So dramatic is Berlioz's "The Damnation of Faust" that the temptation to stage it as an opera--even though it was intended for concert performance--occasionally proves irresistible.
One such effort is director Bernard Uzan's three-act version for the Opera Company of Philadelphia, to be televised Sunday at 1 p.m. on Channel 28. It is a shoddy, sensationalistic interpretation.
Uzan fuses Faust the character and Berlioz the composer into one literally hospitalized figure whose drug-induced fantasy conjures up fascists, harlots, drunks, beaten-down peasants, flagellators and transvestites to act out the story.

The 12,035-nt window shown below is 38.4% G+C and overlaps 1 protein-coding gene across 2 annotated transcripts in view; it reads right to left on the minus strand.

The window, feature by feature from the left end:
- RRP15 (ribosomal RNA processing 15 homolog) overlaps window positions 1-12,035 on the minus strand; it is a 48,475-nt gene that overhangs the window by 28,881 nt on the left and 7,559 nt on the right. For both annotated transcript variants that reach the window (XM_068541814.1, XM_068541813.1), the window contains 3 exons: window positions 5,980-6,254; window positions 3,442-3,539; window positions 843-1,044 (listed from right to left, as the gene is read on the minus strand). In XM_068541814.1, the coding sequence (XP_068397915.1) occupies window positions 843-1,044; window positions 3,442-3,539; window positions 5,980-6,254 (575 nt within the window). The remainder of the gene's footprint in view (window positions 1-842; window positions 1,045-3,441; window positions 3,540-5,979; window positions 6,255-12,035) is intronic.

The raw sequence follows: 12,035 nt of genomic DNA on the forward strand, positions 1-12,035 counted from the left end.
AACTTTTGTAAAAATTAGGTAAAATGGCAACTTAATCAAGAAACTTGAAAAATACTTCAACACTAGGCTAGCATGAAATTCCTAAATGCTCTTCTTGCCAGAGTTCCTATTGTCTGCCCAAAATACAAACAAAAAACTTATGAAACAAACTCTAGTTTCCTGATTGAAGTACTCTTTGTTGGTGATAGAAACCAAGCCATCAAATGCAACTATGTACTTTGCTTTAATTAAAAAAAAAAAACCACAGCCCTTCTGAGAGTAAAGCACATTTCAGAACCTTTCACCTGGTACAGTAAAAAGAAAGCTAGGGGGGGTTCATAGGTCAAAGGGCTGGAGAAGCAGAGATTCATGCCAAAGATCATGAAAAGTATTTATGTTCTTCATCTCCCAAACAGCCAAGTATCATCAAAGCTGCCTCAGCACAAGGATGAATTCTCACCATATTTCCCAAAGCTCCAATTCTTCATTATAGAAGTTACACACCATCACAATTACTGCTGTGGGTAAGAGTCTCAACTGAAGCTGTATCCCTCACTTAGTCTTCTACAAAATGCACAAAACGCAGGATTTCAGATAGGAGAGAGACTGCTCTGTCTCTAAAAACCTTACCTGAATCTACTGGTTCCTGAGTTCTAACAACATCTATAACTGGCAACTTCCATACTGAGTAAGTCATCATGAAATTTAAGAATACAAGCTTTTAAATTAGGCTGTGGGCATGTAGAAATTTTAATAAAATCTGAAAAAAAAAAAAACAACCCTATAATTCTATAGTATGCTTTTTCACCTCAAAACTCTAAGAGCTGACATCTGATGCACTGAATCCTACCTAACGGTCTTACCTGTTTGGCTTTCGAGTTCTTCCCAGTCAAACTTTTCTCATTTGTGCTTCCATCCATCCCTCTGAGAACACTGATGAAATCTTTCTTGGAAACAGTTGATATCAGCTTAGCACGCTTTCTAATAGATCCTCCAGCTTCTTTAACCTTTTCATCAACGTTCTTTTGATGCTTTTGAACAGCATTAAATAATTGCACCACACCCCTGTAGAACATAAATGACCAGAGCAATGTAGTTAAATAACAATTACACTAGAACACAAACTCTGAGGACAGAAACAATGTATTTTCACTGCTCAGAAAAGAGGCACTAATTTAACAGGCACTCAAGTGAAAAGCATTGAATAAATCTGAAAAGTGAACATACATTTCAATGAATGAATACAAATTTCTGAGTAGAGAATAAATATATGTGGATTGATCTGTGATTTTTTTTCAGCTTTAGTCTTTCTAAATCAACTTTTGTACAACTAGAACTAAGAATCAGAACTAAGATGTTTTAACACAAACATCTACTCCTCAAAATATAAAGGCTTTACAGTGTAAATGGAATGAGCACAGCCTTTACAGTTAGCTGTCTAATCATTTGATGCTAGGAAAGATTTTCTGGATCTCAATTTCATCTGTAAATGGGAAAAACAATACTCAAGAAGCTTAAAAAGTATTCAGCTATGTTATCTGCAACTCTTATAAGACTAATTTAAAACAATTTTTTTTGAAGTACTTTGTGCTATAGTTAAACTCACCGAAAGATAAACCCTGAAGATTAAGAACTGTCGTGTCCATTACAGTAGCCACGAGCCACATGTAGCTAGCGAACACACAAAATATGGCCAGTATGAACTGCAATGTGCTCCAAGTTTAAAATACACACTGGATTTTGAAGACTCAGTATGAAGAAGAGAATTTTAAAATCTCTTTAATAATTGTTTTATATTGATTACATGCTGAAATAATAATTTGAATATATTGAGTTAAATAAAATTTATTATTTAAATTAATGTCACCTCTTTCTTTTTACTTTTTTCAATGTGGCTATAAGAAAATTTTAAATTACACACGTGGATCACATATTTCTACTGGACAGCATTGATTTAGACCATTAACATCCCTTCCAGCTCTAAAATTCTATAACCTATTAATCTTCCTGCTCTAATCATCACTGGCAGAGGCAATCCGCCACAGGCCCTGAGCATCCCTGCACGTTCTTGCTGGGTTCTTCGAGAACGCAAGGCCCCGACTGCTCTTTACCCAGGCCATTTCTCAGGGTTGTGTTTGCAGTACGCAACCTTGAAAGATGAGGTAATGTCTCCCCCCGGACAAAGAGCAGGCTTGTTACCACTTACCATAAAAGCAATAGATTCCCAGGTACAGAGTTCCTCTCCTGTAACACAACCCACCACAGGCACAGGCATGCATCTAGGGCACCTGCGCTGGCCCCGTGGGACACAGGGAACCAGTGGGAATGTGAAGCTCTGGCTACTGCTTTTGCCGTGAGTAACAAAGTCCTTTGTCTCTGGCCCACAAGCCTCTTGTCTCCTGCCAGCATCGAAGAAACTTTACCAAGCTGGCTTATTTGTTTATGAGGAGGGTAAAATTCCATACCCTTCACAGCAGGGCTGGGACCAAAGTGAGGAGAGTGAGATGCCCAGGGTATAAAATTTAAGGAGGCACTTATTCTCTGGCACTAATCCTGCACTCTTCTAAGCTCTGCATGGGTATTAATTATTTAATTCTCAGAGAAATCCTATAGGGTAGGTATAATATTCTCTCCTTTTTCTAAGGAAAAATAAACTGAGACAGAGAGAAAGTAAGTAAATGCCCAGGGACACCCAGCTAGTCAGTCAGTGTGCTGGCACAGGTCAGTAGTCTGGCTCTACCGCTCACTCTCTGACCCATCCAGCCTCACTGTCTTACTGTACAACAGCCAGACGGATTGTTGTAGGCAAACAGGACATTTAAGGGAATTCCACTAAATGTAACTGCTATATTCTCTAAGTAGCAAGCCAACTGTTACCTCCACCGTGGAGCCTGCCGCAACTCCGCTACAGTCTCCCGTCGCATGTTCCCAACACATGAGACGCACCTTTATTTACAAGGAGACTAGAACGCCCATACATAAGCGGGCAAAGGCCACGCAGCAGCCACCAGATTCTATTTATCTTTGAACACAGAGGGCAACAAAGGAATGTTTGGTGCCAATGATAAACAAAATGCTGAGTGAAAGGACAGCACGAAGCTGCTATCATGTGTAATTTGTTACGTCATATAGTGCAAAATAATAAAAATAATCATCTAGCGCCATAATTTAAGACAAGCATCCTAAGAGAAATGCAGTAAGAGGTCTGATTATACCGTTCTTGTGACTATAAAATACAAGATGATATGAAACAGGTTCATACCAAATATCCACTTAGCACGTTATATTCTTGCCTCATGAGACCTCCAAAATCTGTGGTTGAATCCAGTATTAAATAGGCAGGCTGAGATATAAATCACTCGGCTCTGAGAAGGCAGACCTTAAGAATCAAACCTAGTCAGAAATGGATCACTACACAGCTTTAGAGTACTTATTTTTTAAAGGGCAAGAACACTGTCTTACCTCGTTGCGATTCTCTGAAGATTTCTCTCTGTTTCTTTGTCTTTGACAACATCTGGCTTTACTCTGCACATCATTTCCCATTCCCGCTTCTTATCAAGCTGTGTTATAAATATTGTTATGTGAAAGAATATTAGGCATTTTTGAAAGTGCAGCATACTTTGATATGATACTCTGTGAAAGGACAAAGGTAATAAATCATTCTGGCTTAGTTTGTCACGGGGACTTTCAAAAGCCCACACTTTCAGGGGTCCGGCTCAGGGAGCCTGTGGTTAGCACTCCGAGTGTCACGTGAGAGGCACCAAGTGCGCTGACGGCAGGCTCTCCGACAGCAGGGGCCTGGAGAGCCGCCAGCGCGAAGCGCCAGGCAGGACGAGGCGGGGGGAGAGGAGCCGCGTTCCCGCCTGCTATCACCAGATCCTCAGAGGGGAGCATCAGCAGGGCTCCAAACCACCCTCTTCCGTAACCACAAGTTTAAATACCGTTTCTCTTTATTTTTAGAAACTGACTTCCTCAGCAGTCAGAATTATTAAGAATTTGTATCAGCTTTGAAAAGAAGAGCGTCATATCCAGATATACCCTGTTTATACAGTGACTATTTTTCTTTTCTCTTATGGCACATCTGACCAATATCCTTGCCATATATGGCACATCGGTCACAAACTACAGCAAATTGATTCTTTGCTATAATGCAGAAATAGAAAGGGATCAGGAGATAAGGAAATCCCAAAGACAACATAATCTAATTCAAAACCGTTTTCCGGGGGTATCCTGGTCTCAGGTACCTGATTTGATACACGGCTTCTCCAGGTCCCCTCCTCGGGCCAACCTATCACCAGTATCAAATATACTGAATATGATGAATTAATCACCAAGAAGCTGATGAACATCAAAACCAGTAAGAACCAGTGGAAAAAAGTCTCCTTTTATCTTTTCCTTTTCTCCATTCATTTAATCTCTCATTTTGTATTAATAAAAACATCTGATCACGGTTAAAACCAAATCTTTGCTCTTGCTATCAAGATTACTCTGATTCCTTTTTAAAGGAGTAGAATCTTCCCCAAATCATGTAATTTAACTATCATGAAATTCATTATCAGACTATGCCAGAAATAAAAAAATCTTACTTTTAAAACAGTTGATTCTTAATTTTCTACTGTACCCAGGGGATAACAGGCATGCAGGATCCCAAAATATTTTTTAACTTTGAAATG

The director's most offensive, tasteless idea is to show fascist thugs executing concentration camp prisoners--to the "Hungarian March." His silliest is to have Marguerite rise out of a coffin pulled on a wagon by angels. But Uzan's tampering extends to changing the ending to claim that, through all this, the composer-figure has been redeemed.